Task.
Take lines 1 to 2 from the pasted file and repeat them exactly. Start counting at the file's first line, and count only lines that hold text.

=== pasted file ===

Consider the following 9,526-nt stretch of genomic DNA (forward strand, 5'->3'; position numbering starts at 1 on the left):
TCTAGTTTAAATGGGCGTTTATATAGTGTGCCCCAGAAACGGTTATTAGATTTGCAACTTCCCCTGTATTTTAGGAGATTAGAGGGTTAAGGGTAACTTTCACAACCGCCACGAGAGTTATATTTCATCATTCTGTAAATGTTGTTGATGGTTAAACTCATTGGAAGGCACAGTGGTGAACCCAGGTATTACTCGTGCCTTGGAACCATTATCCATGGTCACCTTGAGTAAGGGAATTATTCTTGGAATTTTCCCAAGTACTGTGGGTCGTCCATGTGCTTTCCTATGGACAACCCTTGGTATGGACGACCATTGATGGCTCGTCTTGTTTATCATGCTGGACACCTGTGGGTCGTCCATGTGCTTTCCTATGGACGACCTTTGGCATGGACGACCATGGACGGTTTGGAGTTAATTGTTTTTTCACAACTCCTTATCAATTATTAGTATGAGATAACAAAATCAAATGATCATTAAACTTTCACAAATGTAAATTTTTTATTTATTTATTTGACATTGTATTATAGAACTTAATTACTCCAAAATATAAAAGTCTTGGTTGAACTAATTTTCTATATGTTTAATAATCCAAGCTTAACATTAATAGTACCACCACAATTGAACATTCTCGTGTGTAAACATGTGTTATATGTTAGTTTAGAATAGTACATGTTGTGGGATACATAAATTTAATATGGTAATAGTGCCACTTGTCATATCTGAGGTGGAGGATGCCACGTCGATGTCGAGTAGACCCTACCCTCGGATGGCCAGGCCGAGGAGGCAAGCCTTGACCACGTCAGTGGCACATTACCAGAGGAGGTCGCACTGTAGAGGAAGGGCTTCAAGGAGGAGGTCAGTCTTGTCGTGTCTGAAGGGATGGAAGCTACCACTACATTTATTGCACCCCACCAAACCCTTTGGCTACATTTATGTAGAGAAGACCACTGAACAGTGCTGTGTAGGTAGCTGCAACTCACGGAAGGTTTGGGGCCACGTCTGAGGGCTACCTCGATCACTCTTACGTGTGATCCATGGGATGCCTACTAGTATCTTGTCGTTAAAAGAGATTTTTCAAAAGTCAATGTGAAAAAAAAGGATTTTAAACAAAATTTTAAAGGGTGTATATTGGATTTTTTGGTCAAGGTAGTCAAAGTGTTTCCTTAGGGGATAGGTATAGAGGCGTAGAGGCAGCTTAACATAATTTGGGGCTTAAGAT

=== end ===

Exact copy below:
Consider the following 9,526-nt stretch of genomic DNA (forward strand, 5'->3'; position numbering starts at 1 on the left):
TCTAGTTTAAATGGGCGTTTATATAGTGTGCCCCAGAAACGGTTATTAGATTTGCAACTTCCCCTGTATTTTAGGAGATTAGAGGGTTAAGGGTAACTTTCACAACCGCCACGAGAGTTATATTTCATCATTCTGTAAATGTTGTTGATGGTTAAACTCATTGGAAGGCACAGTGGTGAACCCAGGTATTACTCGTGCCTTGGAACCATTATCCATGGTCACCTTGAGTAAGGGAATTATTCTTGGAATTTTCCCAAGTACTGTGGGTCGTCCATGTGCTTTCCTATGGACAACCCTTGGTATGGACGACCATTGATGGCTCGTCTTGTTTATCATGCTGGACACCTGTGGGTCGTCCATGTGCTTTCCTATGGACGACCTTTGGCATGGACGACCATGGACGGTTTGGAGTTAATTGTTTTTTCACAACTCCTTATCAATTATTAGTATGAGATAACAAAATCAAATGATCATTAAACTTTCACAAATGTAAATTTTTTATTTATTTATTTGACATTGTATTATAGAACTTAATTACTCCAAAATATAAAAGTCTTGGTTGAACTAATTTTCTATATGTTTAATAATCCAAGCTTAACATTAATAGTACCACCACAATTGAACATTCTCGTGTGTAAACATGTGTTATATGTTAGTTTAGAATAGTACATGTTGTGGGATACATAAATTTAATATGGTAATAGTGCCACTTGTCATATCTGAGGTGGAGGATGCCACGTCGATGTCGAGTAGACCCTACCCTCGGATGGCCAGGCCGAGGAGGCAAGCCTTGACCACGTCAGTGGCACATTACCAGAGGAGGTCGCACTGTAGAGGAAGGGCTTCAAGGAGGAGGTCAGTCTTGTCGTGTCTGAAGGGATGGAAGCTACCACTACATTTATTGCACCCCACCAAACCCTTTGGCTACATTTATGTAGAGAAGACCACTGAACAGTGCTGTGTAGGTAGCTGCAACTCACGGAAGGTTTGGGGCCACGTCTGAGGGCTACCTCGATCACTCTTACGTGTGATCCATGGGATGCCTACTAGTATCTTGTCGTTAAAAGAGATTTTTCAAAAGTCAATGTGAAAAAAAAGGATTTTAAACAAAATTTTAAAGGGTGTATATTGGATTTTTTGGTCAAGGTAGTCAAAGTGTTTCCTTAGGGGATAGGTATAGAGGCGTAGAGGCAGCTTAACATAATTTGGGGCTTAAGAT